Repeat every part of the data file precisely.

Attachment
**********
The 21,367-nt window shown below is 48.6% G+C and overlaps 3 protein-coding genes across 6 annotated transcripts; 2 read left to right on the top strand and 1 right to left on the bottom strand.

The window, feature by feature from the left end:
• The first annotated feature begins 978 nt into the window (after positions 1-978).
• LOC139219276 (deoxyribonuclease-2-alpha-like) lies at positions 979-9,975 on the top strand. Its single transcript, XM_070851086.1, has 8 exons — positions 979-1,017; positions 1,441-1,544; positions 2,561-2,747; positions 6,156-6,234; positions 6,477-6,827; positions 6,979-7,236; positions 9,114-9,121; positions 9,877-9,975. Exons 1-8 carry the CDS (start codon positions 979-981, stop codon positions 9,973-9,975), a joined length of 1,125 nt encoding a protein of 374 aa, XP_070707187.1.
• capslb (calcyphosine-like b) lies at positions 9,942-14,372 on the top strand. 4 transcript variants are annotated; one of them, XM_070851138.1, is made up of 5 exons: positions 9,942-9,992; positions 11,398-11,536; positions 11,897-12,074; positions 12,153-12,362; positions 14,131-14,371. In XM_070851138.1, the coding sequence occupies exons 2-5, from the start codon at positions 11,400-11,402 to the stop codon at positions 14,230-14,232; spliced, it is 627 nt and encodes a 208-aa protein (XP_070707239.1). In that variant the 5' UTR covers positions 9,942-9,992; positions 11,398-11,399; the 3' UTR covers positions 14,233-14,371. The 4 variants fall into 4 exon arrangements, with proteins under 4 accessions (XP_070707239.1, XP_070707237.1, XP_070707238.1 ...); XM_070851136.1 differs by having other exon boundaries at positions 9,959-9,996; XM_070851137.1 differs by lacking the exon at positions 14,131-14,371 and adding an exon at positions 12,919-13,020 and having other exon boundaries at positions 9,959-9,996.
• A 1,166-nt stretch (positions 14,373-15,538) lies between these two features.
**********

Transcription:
The 21,367-nt window shown below is 48.6% G+C and overlaps 3 protein-coding genes across 6 annotated transcripts; 2 read left to right on the top strand and 1 right to left on the bottom strand.

The window, feature by feature from the left end:
• The first annotated feature begins 978 nt into the window (after positions 1-978).
• LOC139219276 (deoxyribonuclease-2-alpha-like) lies at positions 979-9,975 on the top strand. Its single transcript, XM_070851086.1, has 8 exons — positions 979-1,017; positions 1,441-1,544; positions 2,561-2,747; positions 6,156-6,234; positions 6,477-6,827; positions 6,979-7,236; positions 9,114-9,121; positions 9,877-9,975. Exons 1-8 carry the CDS (start codon positions 979-981, stop codon positions 9,973-9,975), a joined length of 1,125 nt encoding a protein of 374 aa, XP_070707187.1.
• capslb (calcyphosine-like b) lies at positions 9,942-14,372 on the top strand. 4 transcript variants are annotated; one of them, XM_070851138.1, is made up of 5 exons: positions 9,942-9,992; positions 11,398-11,536; positions 11,897-12,074; positions 12,153-12,362; positions 14,131-14,371. In XM_070851138.1, the coding sequence occupies exons 2-5, from the start codon at positions 11,400-11,402 to the stop codon at positions 14,230-14,232; spliced, it is 627 nt and encodes a 208-aa protein (XP_070707239.1). In that variant the 5' UTR covers positions 9,942-9,992; positions 11,398-11,399; the 3' UTR covers positions 14,233-14,371. The 4 variants fall into 4 exon arrangements, with proteins under 4 accessions (XP_070707239.1, XP_070707237.1, XP_070707238.1 ...); XM_070851136.1 differs by having other exon boundaries at positions 9,959-9,996; XM_070851137.1 differs by lacking the exon at positions 14,131-14,371 and adding an exon at positions 12,919-13,020 and having other exon boundaries at positions 9,959-9,996.
• A 1,166-nt stretch (positions 14,373-15,538) lies between these two features.